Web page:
WordCamp Europe Talks

While leading the Communication team, I didn’t get the chance to watch all the talks I wanted. But, here’s an overview of the talks I watched and I thought they were amazing.

WordPress: the early years. A co-founder’s view by Mike Little — Mike is a co-founder of WordPress and I got the chance to speak with him at speakers dinner. I never spoke with him before but from what I heard he is an amazing guy. It is true. We discussed his own past (he started to work in IT back in 1978) and the early years of the internet. We didn’t discuss WordPress, but I asked him how he feels now when WordPress is changing the world. Mike is also a world-changer, he supports a project called Young Rewired State which helps kids to start programming. A really amazing project that I’ll see if we can take into Croatia as well.

Empathy and Acceptance in Design and Community by Morten Rand–Hendriksen — Morten held one of the best talks of WCEU. Talking about empathy, he discussed common problems in the open source community and showed some breath-taking examples of how people overcome obstacles.

Reviews: The Good, The Bad, and the Stalker by Mika Epstein — Mika told us all about the Plugin review process and what people should and shouldn’t do. The most important takeaway from this talk is to think twice before commenting and especially – never comment angrily. Think twice!

Beyond SEO: copywriting for professionals by Marieke van de Rakt, Joost de Valk — was a talk with a lot of examples and best practices on why is good content important for SEO. My personal best moment of the talk was when Marieke showed us a picture of their family. Being a devoted father myself, I know how important is the family and all the time you spend with them.

The (rebirth of the) Italian community by Francesca Marano (article) — although I’ve seen this talk before, it stops to amaze me to hear the story about the Italian community. Since it was early morning, the attendance wasn’t at peak levels, but Francesca’s talk is one that you should watch on WordPress.tv.

My friend the Impostor Syndrome by Sonja Leix — this one was a sort of talk that was familiar to quite a lot of attendees. Personally, I had problems when going on stage after once I blacked out while on stage (I wrote about that here). So, Sonja, my respect goes to you for being an inspiration. (Tom Nowell from Automattic talked about Handling Anxiety just after Sonja’s talk, which was also perfect).

The Science of Happiness by Davor Altman (article) — I first met Davor at WordCamp Belgrade where he held a different talk and he’s one positive guy. For everyone interested in customer support, this is the talk you should listen once it becomes available.

Open source project management at scale, how 1300+ people improved Drupal 8’s multilingual features by Gábor Hojtsy — Gábor gave a really inspirational talk about the power of the open source and how the Drupal community improved Drupal by working together. Actually, this talk was not about Drupal it was about the power of open source and I recommend to watch it. This is kind of talks that we definitely need more on WordCamps.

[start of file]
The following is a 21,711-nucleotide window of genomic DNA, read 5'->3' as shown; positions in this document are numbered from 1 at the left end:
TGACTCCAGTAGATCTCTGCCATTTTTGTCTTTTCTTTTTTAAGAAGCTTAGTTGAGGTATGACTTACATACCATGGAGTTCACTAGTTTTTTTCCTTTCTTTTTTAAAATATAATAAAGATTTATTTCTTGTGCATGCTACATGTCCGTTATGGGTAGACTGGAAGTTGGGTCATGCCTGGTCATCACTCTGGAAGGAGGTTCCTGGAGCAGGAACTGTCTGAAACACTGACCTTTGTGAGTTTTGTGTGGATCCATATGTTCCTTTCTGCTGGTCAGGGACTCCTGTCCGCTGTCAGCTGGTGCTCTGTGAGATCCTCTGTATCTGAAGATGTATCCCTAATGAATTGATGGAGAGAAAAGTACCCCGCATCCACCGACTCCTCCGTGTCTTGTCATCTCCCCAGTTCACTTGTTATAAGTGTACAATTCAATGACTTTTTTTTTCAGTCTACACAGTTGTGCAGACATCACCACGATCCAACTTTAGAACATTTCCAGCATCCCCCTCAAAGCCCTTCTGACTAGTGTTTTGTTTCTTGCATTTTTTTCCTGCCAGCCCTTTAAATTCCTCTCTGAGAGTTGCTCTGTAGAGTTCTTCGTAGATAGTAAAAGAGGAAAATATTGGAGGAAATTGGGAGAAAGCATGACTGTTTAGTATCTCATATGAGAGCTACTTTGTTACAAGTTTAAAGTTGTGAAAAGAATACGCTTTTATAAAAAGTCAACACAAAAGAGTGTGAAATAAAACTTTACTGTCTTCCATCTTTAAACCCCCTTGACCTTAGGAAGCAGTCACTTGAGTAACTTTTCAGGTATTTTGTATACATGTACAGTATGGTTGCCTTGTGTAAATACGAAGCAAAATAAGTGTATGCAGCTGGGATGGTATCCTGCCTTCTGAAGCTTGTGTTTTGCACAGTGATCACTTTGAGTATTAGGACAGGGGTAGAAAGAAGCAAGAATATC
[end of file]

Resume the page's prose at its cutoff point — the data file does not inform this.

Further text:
What’s on my watchlist?

Lucijan’s talk

So, at WordCamp Europe I listened (and tweeted, of course) the talk from my younger brother Lucijan. He was talking about “Moving the design process to the browser” and he did a pretty good job. Yes, he was nervous, but who wouldn’t get nervous in front of the 400+ people, eager to learn something new?

He survived :)

Some final thoughts

WordCamps are organized for the people. And WordCamp Europe with more than 2000 attendees was something extraordinary. Feeling that positive energy, meeting new people, seeing old friends – this is the true power of community.

Being part of the awesome organizing team was another “stepping out of my comfort zone” action. Thank’s to the rest of the team for making it happen.

One of the most famous poems from Croatian poet Dobriša Cesarić is named Waterfall. It basically tells a story about one single droplet, which nevertheless it feels small– it is important because a waterfall can only be made of many single droplets. And once the rainbow appears this single droplet shines in its beauty.
Everyone could be that single droplet, but we could make something great only if we work together. So, a couple of thanks at the end.

  • Thank you Petya for that first talk in Rijeka, when you said that I might be of help with the WCEU 2016 and for help and guidance you offered for the community series.
  • Thanks to everyone in the team for I felt welcome.
  • Thank you, Jenny Beaumont, for proofreading the articles in the community series. It wouldn’t be the same without your help.
  • Thanks to all that participated in the community article series. I hope you liked it in the end and that people who read it learned a lot.
  • Last but not least, thanks to the people in our Community team at #WCEU: Lucijan, Phillip, Adelina, Priscilla, Alen, Isabelle, Franz, and Bronson. (here are some stats until Saturday, 2pm)

At the end I can only say, see you next year in Paris. Tickets are already purchased. :)

p.s.
As a designer, I have to say that Scott Evans and Sonja Leix did an amazing job with the WordCamp Europe graphics and kudos to Scott for the great illustrations he made. I love them.